Nineteen teams went in and only nine — including Virginia Tech’s own DEEP-X — came out of the first round of a global competition to build autonomous vehicles that can rapidly map the mostly unknown ocean floor.
The DEEP-X team, led by Dan Stilwell, professor of electrical and computer engineering and director of the Virginia Tech Center for Marine Autonomy and Robotics, has earned a finalist spot in the second and final round of the $7 Million Shell Ocean Discovery XPRIZE.
The international competition intends to spur the development of cutting-edge autonomous underwater vehicles (AUVs) that can quickly capture high-resolution maps of the ocean floor, the surface of which is less understood than that of Venus or Mars.
By developing technology capable of such ambitious goals, researchers can unlock data that paints a bigger picture of the Earth's climate and the biological life and landscapes deep below the ocean surface.
Stilwell and two Virginia Tech graduate students — Jack Webster, who studies ocean engineering, and Stephen Krauss, who studies electrical engineering — recently concluded the first round of the competition, during which the team had to deploy and test their unmanned underwater vehicle, which they call Javelin, off the coast of Panama City, Florida.
To complete the first round, DEEP-X’s Javelin was required to demonstrate a number of capabilities, including mapping, underwater navigation, seaworthiness, and a separate pressure test to 2,000 meters underwater.
“We successfully completed each item in the test matrix, although we were short on the total area surveyed,” Stilwell said.
For the next round of competition, beginning September 2018, the vehicles must dive 4,000 meters underwater and map 250-500 square kilometers within 24 hours.
The DEEP-X solution uses a team of Javelin AUVs to cooperatively map the deep ocean. The Javelin AUVs are small, at around 300 pounds displacement in water, and low-cost, hovering around $131,000 to produce.
Because it is significantly smaller and lower cost than currently available technology, it is now realistic to consider deploying teams of cooperating AUVs in the deep ocean. Still, the team anticipates “many different layers of difficulty,” Krauss said.
Between the programming required to enable collaboration between the vehicles, the difficulties of deep ocean navigation algorithms, and the time-consuming process of ordering parts and assembling multiple Javelins, the small research team has their work cut out for them.
“There are a lot of uncertainties when you’re deep in the ocean, and we don’t have access to GPS [underwater] so our algorithms have to be very robust to address different problems that we can face,” Krauss said.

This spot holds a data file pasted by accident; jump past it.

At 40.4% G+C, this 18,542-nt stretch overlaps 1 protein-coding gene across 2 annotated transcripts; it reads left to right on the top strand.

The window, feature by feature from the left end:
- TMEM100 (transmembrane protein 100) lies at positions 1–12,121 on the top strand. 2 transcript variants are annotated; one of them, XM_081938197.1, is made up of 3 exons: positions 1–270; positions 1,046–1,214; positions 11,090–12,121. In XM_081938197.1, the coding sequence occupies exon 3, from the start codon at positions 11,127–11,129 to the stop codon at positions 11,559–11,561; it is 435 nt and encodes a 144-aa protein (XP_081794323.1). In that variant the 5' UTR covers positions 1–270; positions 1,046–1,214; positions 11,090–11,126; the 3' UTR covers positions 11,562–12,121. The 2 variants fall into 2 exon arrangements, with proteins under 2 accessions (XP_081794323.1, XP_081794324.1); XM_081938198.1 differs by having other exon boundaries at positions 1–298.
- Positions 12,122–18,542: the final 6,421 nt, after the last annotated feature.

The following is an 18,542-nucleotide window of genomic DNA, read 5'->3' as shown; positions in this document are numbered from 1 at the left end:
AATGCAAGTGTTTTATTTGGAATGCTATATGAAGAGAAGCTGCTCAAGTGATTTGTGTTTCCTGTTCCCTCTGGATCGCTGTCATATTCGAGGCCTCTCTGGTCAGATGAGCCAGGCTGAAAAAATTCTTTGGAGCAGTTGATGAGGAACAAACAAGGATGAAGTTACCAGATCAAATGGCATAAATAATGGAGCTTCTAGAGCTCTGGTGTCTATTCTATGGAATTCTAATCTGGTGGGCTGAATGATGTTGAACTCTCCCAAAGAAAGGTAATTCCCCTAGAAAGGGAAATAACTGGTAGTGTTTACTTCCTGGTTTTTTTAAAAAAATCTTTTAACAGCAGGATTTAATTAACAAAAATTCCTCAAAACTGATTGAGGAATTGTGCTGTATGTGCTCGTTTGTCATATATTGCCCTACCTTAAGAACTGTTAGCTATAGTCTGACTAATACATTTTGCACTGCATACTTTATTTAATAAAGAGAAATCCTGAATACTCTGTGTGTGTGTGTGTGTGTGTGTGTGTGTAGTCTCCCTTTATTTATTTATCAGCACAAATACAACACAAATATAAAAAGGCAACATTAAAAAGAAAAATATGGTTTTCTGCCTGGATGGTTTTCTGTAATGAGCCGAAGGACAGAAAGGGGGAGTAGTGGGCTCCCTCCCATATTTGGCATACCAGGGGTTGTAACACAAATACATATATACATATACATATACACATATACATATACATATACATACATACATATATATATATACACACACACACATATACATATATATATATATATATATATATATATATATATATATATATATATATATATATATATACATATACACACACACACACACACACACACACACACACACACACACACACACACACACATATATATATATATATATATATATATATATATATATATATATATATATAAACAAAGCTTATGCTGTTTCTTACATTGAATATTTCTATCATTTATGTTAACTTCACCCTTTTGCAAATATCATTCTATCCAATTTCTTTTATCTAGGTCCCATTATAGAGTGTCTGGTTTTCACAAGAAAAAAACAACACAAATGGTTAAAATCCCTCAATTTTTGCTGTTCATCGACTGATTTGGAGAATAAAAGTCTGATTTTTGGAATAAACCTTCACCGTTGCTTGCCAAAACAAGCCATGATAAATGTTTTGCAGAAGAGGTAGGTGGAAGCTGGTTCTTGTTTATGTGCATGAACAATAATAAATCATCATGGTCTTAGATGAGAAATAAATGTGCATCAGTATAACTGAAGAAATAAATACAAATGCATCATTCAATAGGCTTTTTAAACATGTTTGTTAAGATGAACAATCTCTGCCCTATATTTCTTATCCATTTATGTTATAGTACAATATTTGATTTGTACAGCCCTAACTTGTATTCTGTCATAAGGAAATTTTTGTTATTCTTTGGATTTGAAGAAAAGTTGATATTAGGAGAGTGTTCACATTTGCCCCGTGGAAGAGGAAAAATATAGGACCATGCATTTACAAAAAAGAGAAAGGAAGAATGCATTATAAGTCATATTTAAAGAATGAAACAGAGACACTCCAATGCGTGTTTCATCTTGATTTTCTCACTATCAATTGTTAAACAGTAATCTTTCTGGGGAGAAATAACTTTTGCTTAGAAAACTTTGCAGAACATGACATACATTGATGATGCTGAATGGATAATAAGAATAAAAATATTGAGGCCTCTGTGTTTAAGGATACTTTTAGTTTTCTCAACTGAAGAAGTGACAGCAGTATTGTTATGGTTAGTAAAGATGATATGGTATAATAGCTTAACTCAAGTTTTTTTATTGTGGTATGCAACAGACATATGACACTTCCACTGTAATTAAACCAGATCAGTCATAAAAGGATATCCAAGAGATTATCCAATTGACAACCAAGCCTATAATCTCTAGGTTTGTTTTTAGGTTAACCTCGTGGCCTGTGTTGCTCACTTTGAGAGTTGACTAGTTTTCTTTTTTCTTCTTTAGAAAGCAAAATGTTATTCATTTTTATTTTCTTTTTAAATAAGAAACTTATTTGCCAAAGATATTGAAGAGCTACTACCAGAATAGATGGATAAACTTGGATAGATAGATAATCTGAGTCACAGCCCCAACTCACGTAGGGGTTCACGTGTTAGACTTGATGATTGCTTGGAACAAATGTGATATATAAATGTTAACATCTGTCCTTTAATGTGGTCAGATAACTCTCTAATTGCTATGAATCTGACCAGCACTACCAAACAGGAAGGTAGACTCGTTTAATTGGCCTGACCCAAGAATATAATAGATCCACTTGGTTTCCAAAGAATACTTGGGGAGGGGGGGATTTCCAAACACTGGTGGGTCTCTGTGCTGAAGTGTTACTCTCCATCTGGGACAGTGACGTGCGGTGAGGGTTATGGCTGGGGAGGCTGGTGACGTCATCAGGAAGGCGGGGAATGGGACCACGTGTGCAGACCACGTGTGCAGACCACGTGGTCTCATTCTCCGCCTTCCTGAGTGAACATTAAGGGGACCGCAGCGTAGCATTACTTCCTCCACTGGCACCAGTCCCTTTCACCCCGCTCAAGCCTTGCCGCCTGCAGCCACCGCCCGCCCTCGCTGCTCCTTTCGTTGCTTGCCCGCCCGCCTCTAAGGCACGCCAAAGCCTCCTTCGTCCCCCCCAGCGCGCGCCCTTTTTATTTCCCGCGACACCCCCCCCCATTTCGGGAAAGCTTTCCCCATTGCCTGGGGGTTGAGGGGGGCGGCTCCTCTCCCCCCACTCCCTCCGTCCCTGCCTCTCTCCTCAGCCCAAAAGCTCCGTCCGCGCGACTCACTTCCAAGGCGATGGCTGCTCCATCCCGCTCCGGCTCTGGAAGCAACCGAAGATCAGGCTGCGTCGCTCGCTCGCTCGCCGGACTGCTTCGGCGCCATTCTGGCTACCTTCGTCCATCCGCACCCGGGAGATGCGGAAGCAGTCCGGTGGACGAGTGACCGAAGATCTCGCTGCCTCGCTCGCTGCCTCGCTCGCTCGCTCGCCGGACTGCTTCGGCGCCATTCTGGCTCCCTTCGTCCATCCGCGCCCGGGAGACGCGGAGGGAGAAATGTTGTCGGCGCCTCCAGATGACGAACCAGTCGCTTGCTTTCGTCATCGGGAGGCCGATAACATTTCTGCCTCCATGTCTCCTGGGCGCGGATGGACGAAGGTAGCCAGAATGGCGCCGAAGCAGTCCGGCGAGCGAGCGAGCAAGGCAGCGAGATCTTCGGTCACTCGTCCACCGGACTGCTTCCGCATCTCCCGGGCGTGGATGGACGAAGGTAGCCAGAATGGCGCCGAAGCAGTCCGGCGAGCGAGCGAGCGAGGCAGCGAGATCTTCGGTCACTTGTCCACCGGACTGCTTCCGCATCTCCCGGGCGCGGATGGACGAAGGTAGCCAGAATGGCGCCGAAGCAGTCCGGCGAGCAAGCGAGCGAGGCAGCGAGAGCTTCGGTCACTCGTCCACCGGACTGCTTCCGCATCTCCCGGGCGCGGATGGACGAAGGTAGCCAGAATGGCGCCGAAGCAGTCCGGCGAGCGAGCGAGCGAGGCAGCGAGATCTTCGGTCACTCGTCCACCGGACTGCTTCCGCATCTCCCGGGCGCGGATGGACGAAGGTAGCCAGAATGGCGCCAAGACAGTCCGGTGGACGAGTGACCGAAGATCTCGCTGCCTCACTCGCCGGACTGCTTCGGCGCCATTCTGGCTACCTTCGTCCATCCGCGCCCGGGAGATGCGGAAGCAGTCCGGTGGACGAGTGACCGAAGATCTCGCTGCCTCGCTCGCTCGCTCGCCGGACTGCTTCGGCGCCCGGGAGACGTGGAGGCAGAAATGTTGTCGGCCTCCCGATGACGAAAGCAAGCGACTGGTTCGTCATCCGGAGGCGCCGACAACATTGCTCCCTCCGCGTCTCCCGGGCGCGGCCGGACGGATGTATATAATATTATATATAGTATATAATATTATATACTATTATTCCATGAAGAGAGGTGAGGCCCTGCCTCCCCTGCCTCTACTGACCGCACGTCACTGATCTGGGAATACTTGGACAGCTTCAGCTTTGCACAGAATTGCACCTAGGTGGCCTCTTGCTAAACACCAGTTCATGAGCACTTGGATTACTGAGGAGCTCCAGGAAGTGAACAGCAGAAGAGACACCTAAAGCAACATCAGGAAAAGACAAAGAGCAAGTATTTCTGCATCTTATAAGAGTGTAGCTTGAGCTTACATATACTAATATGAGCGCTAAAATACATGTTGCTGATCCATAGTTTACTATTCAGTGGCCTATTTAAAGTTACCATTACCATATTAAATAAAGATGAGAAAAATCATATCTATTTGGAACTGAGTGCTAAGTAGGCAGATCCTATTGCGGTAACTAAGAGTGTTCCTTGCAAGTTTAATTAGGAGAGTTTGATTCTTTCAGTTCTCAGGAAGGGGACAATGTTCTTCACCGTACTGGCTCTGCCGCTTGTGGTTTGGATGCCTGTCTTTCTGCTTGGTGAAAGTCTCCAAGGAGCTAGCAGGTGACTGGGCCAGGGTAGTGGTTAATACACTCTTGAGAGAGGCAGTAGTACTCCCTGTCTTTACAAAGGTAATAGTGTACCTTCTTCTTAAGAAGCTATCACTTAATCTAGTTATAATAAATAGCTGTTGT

By operating in coordinated teams, the vehicles should be capable of collecting data with higher resolution and at a pace that is orders of magnitude beyond what is possible with current technology.
“The Javelin AUV is very inexpensive and very small, yet capable of performing mission-relevant tasks at 4,000-meter depth,” Stilwell said. “Because it costs only $131,000 for us to produce, including bathymetric sonar, we can now realistically consider scenarios where teams of cooperating AUVs are deployed in the deep ocean.”
In doing so, the team would advance the accessibility of ocean-mapping technology, which is typically slow and expensive. The bathymetric data uncovered as a result of further ocean exploration is useful for basic science, as in improving ocean and climate models for further study, and also for commercial uses, such as resource discovery.
“There are a lot of unexplored resources in the ocean and a great deal of biological research that can be done if we have vehicles that can survey the ocean floor,” Krauss said. “Who knows what we can find.”
DEEP-X received initial funding from Virginia Tech and Huntington Ingalls Industries, who also provided hands-on support in Panama City. Marine Sonic Technology provided a sonar altimeter that helps the Javelin avoid obstacles. The team purchased a bathymetric sonar, which creates maps of the seafloor from Ping DSP.
The nine finalist teams will be formally recognized and awarded at Oceanology International’s Catch the Next Wave conference in London on March 15 during a closing keynote by Jyotika Virmani, prize lead and senior director of Planet and Environment at XPRIZE. Each team will receive a portion of $1 million in prize money, out of the total $7 million up for grabs throughout the entire competition.
As DEEP-X prepares for the next round of competition, the team is continuing to seek sponsors. Those interested in learning more about sponsoring the team should contact Dan Stilwell, firstname.lastname@example.org.
“We are insanely proud of our students’ accomplishments,” Stilwell said. “Despite limited resources, they designed and fielded a new AUV that completely changes the paradigm for deep ocean robotics.”
Written by Erica Corder